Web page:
Quantcast

Least to Blame, Hardest Hit: Vulnerable Nations Show Leadership at COP21

Climate

As the high-level Heads of State meeting wrapped up, emerging economies and developing nations took the spotlight at the COP21 Paris climate talks.

The Climate Vulnerable Forum (CVF), representing more than 20 countries around the world most at risk from climate change, backed the inclusion of a goal to transition to 100 percent renewable energy by 2050 in the Paris Agreement. CVF, which includes Afghanistan, Bangladesh and Vietnam, also reaffirmed their commitment to a strict limit on global warming to no more than 1.5C, reminding the rest of the world that millions of people will be affected by the decisions made in Paris. Even more, the pledge demonstrated that poorer countries “aren’t waiting to be rescued.”

CVF’s ambitious stance also garnered them a Ray of the Day, the flipside of the more commonly awarded Fossil of the Day prize, which usually goes out to the countries that “perform the worst” at the climate talks. Instead the Ray awarded to the vulnerable nations lauded them for setting an example and making an ambitious commitment to fighting climate change.

Another highlight of the day was India’s willingness to partner with other nations to boost renewable energy development. Prime Minister Narendra Modi, along with French President Francois Hollande, launched an international solar alliance with more than 120 countries, calling it “the sunrise of new hope.” Most signatory nations hail from the sun-drenched regions of the tropics, but several European countries, including France, have also signed on.

This initiative is the latest and possibly the grandest expression of India’s embrace of clean energy to power its development and that of other developing nations, building on the country's INDC (Intended Nationally Determined Contributions), in which India articulated its vision for decreasing energy poverty by massively scaling up its renewable energy capacity (to 40 percent by 2030) and cutting the carbon-polluting intensity of its emissions. The nation will be investing an initial $30 million with the eventual goal of raising $400 million from membership fees and international agencies.

Africa’s clean energy future is also looking bright, as 54 African nations announced the goal of producing 300 gigawatts of energy from renewable sources by 2030. That would nearly double the current generation capacity (of both clean and mostly non-clean energy) of the entire continent, entirely through renewable sources.

YOU MIGHT ALSO LIKE

$3.4 Trillion: Fossil Fuel Divestment Commitments Break New Record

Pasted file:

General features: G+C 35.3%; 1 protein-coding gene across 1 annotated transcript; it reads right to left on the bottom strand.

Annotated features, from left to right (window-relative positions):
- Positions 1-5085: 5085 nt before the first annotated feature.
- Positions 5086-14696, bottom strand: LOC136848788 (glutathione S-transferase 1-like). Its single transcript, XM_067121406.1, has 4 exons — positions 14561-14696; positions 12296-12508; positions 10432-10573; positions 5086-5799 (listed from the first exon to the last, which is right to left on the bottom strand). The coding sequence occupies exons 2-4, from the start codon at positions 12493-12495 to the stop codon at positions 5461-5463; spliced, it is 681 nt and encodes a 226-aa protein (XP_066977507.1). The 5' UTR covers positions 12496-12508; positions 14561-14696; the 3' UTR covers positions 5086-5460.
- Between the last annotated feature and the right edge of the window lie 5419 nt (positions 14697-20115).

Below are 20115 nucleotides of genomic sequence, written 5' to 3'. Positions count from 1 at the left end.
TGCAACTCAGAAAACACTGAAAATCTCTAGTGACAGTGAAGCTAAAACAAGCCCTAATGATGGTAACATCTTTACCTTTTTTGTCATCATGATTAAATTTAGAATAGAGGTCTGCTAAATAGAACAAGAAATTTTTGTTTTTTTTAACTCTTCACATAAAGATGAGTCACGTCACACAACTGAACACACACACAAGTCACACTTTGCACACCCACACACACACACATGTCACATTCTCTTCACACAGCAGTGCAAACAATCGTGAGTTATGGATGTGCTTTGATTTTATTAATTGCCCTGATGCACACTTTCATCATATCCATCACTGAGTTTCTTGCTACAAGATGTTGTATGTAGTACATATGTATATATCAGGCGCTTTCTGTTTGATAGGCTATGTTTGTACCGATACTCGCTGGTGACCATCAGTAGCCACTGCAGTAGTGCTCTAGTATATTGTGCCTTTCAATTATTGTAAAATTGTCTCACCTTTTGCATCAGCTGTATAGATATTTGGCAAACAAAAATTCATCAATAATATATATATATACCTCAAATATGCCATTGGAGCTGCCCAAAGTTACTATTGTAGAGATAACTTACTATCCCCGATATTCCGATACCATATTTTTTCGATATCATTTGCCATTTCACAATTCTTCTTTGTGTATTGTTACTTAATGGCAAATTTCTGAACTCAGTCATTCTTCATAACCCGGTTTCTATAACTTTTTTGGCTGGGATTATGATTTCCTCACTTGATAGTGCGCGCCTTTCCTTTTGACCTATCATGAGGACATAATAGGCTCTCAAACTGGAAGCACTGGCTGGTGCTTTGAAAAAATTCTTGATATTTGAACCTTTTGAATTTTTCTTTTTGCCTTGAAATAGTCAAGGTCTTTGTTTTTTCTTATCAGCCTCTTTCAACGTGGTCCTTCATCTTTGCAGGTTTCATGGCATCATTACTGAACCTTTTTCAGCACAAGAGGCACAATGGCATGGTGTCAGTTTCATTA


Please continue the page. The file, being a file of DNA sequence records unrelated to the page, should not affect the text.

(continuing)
Watch the Film of the Year: Racing Extinction

Obama: We Must Create a ‘World That is Worthy of Our Children’

These 4 Kids Walked to the North Pole and Now They Need Your Help

EcoWatch Daily Newsletter

DESIREE MARTIN / AFP / Getty Images

Wildfires raging on Gran Canaria, the second most populous of Spain's Canary Islands, have forced around 9,000 people to evacuate.

Read More Show Less
Wolves in Mount Rainier, Washington. Ron Reznick / VW Pics / Universal Images Group via Getty Images

The last four members of an embattled wolf pack were killed in Washington State Friday, hours before the court order that could have saved them.

Read More Show Less
Sponsored
Plateau Creek near De Beque, Colorado, where land has been leased for oil and gas production. Helen H. Richardson / The Denver Post / Getty Images

By Randi Spivak

Slashing two national monuments in Utah may have received the most attention, but Trump's Interior Department and U.S. Forest Service have been quietly, systematically ceding control of America's public lands to fossil fuel, mining, timber and livestock interests since the day he took office.

Read More Show Less
Aerial view of lava flows from the eruption of volcano Kilauea on Hawaii, May 2018. Frizi / iStock / Getty Images

Hawaii's Kilauea volcano could be gearing up for an eruption after a pond of water was discovered inside its summit crater for the first time in recorded history, according to the AP.

Read More Show Less
Global SO2 Emission Hotspot Database / Greenpeace

A new report by Greenpeace International pinpointed the world's worst sources of sulfur dioxide pollution, an irritant gas that harms human health. India has seized the top spot from Russia and China, contributing nearly 15 percent of global sulfur dioxide emissions.

Read More Show Less
Sponsored
The huge surge this year in Amazon deforestation is leading some European countries to think twice about donations to the Amazon Fund. LeoFFreitas / Moment / Getty Images

By Sue Branford and Thais Borges

Ola Elvestrun, Norway's environment minister, announced Thursday that it is freezing its contributions to the Amazon Fund, and will no longer be transferring €300 million ($33.2 million) to Brazil. In a press release, the Norwegian embassy in Brazil stated:

Read More Show Less
Gina Lopez, the Philippine secretary of the environment, at a meeting with residents affected by a mine tailing disaster. Keith Schneider

Gina Lopez, a former Philippine environment secretary, philanthropist and eco-warrior, died on Aug. 19 from brain cancer. She was 65.

Read More Show Less
Trump speaks to contractors at the Shell Chemicals Petrochemical Complex on Aug. 13 in Monaca, Pennsylvania. Jeff Swensen / Getty Images

Thousands of union members at a multibillion dollar petrochemical plant outside of Pittsburgh were given a choice last week: Stand and wait for a speech by Donald Trump or take the day off without pay.

Read More Show Less